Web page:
Good writers can resort to fluff when forced to meet an unreasonable deadline.
Good writers can resort to fluff when they're drastically underpaid and are trying to crank out high quantities of content on mind-numbing, highly specialized topics.
Even if you're doing the writing yourself, you might find yourself resorting to fluff if your goal is simply to fulfill a word count quota, or you're writing about a topic with no clear objective, other than to include a specific set of keywords.
The most common type of fluff involves stating obvious facts, generic facts that can apply to almost anything, and making generalized sweeping statements that accomplish nothing other than move the writer closer to their final word count.
"Even though the economy is terrible and no one can find jobs, nursing is a very good profession to get into. Nurses earn very lucrative salaries, and its one of the highest paying fields available"
"In a year where overall job growth shrank by 10%, hospitals and clinics continue to struggle to find qualified nurses to fill empty positions. As a result, the entry-level nursing salary in 2014 was $1,000,000,000, making the nursing profession the 2nd highest paying field for graduates entering the work force with a 4 year degree."
Disclaimer: facts in this example are 100% made up...because good research takes time.
When you're recruiting writers, you should reject anyone who uses fluff in their writing samples (its more common than you'd think). If they have fluff in their writing samples, they're definitely going to have fluff in the content they deliver.
But finding a decent writer is only the first step to eliminating fluff. As I mentioned before, even decent writers can resort to fluff in certain situations. You can help avoid those situations by providing good instructions, and/or using templates and providing example articles. I'll talk about this more in the next few sections.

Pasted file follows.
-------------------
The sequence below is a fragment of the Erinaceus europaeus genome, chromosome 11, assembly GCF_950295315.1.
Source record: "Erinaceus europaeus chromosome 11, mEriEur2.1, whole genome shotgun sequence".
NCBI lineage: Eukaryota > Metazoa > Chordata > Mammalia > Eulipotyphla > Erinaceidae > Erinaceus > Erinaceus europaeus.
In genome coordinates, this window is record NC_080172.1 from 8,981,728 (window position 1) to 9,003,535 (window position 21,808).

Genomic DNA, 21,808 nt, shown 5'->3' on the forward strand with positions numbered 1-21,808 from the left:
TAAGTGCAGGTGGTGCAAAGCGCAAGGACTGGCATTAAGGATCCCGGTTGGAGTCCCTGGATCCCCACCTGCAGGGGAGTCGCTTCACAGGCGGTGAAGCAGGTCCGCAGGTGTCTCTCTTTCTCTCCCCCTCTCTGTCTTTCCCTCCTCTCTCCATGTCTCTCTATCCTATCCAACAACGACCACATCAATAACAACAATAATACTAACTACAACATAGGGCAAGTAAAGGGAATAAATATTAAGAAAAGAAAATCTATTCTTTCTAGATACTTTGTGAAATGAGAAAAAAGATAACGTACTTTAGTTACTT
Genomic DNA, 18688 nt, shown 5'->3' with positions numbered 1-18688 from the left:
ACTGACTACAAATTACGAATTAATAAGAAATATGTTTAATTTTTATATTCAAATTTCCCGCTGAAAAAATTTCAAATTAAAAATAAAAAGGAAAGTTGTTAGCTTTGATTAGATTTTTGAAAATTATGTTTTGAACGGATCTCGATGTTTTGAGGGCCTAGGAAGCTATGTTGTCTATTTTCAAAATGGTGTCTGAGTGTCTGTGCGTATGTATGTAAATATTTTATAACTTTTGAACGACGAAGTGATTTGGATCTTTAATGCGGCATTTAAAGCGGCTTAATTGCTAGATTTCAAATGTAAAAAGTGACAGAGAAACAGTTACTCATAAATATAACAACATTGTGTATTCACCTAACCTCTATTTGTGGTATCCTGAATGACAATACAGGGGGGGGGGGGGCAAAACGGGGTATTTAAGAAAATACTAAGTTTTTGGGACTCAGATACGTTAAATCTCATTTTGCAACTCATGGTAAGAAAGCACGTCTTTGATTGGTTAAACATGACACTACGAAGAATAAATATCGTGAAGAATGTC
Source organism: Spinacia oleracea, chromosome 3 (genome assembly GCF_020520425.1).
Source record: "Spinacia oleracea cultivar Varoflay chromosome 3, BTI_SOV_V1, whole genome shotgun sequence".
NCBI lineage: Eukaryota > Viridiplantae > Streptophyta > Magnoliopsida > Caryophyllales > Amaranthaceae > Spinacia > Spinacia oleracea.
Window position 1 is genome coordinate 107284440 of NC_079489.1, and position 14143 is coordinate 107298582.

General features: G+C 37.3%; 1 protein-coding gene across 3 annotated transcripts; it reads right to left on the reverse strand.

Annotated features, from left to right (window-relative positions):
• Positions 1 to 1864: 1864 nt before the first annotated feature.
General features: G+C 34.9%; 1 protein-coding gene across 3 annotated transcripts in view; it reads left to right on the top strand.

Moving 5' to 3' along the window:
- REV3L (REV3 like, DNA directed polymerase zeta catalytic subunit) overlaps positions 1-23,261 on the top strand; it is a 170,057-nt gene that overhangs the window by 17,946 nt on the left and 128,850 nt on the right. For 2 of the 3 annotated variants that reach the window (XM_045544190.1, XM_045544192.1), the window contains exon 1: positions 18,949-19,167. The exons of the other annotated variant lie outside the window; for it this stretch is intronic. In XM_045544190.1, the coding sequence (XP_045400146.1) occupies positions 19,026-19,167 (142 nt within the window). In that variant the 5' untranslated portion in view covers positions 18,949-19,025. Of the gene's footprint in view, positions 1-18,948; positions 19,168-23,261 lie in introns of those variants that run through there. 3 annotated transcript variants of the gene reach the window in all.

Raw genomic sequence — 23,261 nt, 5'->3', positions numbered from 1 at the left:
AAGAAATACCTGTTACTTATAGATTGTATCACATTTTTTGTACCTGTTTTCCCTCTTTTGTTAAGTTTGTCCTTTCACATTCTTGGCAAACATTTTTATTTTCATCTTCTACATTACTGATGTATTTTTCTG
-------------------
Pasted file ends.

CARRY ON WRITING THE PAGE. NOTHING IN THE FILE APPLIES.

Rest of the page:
Give Clear Writing Instructions & Set Expectations
You can't necessarily expect every writer to just "get" how to write for the web (although the best ones will). If it's your first time working with a new writer, you'll want to include basic instructions that set your expectations upfront.
If you're used to working with uber-cheap writers, you're probably used to writers not following your instructions properly. But good writers won't have any problems. If they do, they'll quickly adjust after you give them some feedback.
Here's a sample of some of the basic writing instructions I give to writers when we first start working together. Obviously some of these will vary depending on the niche, your site, and the type of article I'm looking for.
- Get right to the point in the first sentence/paragraph. Hook the reader into the rest of your article.
- Go with a casual blogging style that’s easy to read, but don't write from 1st person. Every word should have a reason for existence. Avoid fluff. Edit ruthlessly.
- Use everyday vocabulary – this isn’t an academic paper.
- Short, concise sentences preferred. Convey your ideas as simply and clearly as possible. Avoid fluff/filler words for the sake of word count.
- Use bullet points wherever possible.
- Keep paragraphs short. Since this is the web where attention spans are short, 2-3 sentence paragraphs are ideal. Even 1 sentence paragraphs can be appropriate.
- Use subheaders. If it’s not a listicle, make sure to use subheaders to break up large blocks of content. Having a meaningful subheader every 3-5 paragraphs is recommended.
- Cite the source if you're presenting a fact. Only cite authoritative sites. (Provide your definition of "authoritative sites" here).
One way to get better writing - especially on boring, research intensive topics - is to provide the writer with very specific templates. Having a specific template for the writer to follow eliminates the need for the writer to create the structure of the article.
In other words, you're giving your writer 1 less way to screw things up!
List articles (listicles) are a great example of where templates can make content both easier to read and easier to produce, but templates can also be used in other ways.
Templates are great for situations where you're using the same content format repeatedly, especially in dry, research-intensive subjects
For dry topics that are very research intensive, even strong writers can be tempted to cut corners and write a line or two of fluff here and there. I use templates in these situations to minimize fluff and make sure I get substantive content in the article.
Benefits Of Using Templates